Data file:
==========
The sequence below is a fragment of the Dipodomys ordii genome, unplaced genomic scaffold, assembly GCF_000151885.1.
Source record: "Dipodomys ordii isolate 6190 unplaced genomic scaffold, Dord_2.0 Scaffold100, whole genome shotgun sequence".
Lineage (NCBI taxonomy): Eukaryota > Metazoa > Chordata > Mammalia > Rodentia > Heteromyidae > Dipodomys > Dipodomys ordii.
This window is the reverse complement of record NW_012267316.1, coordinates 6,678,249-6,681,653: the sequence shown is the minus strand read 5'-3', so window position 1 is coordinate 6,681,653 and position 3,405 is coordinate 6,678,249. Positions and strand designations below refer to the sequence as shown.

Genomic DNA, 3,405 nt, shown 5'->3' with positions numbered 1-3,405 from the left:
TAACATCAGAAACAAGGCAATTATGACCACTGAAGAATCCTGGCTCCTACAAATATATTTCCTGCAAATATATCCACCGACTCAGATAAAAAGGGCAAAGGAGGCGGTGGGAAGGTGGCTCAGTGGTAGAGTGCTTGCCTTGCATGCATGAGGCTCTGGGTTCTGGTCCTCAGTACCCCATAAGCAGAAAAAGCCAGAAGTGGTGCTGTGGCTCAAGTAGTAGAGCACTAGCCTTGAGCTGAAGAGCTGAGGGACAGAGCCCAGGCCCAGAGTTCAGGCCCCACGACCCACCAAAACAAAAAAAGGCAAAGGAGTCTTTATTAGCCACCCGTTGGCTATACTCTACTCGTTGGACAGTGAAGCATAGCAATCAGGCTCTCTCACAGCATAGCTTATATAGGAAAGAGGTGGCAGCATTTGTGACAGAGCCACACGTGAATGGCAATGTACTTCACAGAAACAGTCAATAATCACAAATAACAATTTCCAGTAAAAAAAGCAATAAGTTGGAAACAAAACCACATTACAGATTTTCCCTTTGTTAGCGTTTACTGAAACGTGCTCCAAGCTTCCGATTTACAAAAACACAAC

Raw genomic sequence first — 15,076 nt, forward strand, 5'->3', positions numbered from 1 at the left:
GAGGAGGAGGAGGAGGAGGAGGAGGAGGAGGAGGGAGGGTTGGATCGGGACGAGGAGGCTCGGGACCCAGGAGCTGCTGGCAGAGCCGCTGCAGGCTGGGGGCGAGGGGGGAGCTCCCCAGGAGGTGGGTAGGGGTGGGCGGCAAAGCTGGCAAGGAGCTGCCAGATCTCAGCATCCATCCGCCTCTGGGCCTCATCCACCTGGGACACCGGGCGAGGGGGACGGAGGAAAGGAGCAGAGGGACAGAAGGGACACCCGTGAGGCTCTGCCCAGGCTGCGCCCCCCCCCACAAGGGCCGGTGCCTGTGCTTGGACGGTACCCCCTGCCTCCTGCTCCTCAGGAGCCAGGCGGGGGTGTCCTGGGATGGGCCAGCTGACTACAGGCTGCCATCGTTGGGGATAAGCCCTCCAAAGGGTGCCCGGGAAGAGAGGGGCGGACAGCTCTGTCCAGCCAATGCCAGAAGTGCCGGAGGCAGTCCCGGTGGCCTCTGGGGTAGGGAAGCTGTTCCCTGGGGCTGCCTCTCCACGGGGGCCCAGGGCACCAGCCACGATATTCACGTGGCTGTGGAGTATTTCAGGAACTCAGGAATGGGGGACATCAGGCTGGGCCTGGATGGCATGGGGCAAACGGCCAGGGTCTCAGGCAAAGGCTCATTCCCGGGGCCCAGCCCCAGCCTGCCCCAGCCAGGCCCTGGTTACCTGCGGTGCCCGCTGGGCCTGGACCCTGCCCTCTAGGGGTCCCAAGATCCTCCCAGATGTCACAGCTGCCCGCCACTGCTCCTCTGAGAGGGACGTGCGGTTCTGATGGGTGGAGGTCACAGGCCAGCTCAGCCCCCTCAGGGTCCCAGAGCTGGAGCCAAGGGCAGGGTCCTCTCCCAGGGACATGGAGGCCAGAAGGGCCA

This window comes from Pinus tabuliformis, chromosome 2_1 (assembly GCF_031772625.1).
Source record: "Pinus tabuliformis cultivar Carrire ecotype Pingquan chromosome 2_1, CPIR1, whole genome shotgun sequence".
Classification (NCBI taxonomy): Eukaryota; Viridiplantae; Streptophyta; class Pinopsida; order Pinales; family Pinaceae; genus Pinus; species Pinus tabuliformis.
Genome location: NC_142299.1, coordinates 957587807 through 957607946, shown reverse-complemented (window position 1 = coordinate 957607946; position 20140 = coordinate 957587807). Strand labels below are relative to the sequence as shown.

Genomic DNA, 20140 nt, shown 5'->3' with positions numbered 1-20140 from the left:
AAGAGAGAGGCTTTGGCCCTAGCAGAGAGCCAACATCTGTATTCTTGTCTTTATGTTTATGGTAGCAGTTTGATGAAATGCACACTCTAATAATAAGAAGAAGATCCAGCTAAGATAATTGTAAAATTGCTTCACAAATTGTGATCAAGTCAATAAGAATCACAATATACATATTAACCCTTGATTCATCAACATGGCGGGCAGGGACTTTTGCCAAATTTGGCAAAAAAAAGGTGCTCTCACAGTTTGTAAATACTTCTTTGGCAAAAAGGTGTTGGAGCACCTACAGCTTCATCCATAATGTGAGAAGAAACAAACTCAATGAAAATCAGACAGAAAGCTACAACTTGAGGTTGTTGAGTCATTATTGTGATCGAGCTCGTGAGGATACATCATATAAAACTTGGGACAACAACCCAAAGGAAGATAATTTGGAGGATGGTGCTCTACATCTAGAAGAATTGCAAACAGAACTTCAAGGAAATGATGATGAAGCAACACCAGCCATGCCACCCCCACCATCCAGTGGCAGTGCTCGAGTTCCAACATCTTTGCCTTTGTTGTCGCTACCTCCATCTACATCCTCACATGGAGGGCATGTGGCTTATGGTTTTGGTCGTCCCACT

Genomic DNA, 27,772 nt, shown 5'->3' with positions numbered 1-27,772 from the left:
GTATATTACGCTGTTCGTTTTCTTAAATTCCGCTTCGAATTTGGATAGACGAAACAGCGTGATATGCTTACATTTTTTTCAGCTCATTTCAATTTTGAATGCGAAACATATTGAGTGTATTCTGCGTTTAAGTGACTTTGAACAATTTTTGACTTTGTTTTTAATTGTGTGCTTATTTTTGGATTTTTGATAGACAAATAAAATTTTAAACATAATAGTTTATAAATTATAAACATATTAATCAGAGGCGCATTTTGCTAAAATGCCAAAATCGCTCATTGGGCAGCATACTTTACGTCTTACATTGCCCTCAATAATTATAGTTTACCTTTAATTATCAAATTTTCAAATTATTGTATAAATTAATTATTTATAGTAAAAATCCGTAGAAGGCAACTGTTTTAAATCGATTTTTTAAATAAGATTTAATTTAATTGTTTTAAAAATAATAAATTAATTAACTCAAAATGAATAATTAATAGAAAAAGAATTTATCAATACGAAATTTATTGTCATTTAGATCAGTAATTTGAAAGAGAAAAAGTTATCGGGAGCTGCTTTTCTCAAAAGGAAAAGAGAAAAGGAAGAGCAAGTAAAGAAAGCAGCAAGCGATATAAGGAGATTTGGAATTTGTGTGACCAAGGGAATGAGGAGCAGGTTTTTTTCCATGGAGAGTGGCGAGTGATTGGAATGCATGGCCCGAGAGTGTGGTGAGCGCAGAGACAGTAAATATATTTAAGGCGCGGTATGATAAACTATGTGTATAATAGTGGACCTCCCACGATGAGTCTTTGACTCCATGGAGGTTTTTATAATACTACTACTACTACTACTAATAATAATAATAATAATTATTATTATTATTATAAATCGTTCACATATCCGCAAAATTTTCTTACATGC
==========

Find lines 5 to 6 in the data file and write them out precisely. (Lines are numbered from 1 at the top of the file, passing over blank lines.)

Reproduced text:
Genomic DNA, 3,405 nt, shown 5'->3' with positions numbered 1-3,405 from the left:
TAACATCAGAAACAAGGCAATTATGACCACTGAAGAATCCTGGCTCCTACAAATATATTTCCTGCAAATATATCCACCGACTCAGATAAAAAGGGCAAAGGAGGCGGTGGGAAGGTGGCTCAGTGGTAGAGTGCTTGCCTTGCATGCATGAGGCTCTGGGTTCTGGTCCTCAGTACCCCATAAGCAGAAAAAGCCAGAAGTGGTGCTGTGGCTCAAGTAGTAGAGCACTAGCCTTGAGCTGAAGAGCTGAGGGACAGAGCCCAGGCCCAGAGTTCAGGCCCCACGACCCACCAAAACAAAAAAAGGCAAAGGAGTCTTTATTAGCCACCCGTTGGCTATACTCTACTCGTTGGACAGTGAAGCATAGCAATCAGGCTCTCTCACAGCATAGCTTATATAGGAAAGAGGTGGCAGCATTTGTGACAGAGCCACACGTGAATGGCAATGTACTTCACAGAAACAGTCAATAATCACAAATAACAATTTCCAGTAAAAAAAGCAATAAGTTGGAAACAAAACCACATTACAGATTTTCCCTTTGTTAGCGTTTACTGAAACGTGCTCCAAGCTTCCGATTTACAAAAACACAAC